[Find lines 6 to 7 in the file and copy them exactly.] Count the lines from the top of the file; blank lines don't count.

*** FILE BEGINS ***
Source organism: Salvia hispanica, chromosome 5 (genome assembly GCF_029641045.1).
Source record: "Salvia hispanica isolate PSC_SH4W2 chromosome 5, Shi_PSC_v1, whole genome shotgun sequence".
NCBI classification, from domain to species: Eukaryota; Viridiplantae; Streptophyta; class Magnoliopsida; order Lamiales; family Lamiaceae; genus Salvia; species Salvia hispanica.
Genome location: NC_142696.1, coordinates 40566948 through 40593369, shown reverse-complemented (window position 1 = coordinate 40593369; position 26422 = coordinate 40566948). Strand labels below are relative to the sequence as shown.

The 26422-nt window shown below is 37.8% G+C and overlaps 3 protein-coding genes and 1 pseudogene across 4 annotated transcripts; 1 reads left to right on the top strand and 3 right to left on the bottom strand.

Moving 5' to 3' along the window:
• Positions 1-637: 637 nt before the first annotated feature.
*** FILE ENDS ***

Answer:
Moving 5' to 3' along the window:
• Positions 1-637: 637 nt before the first annotated feature.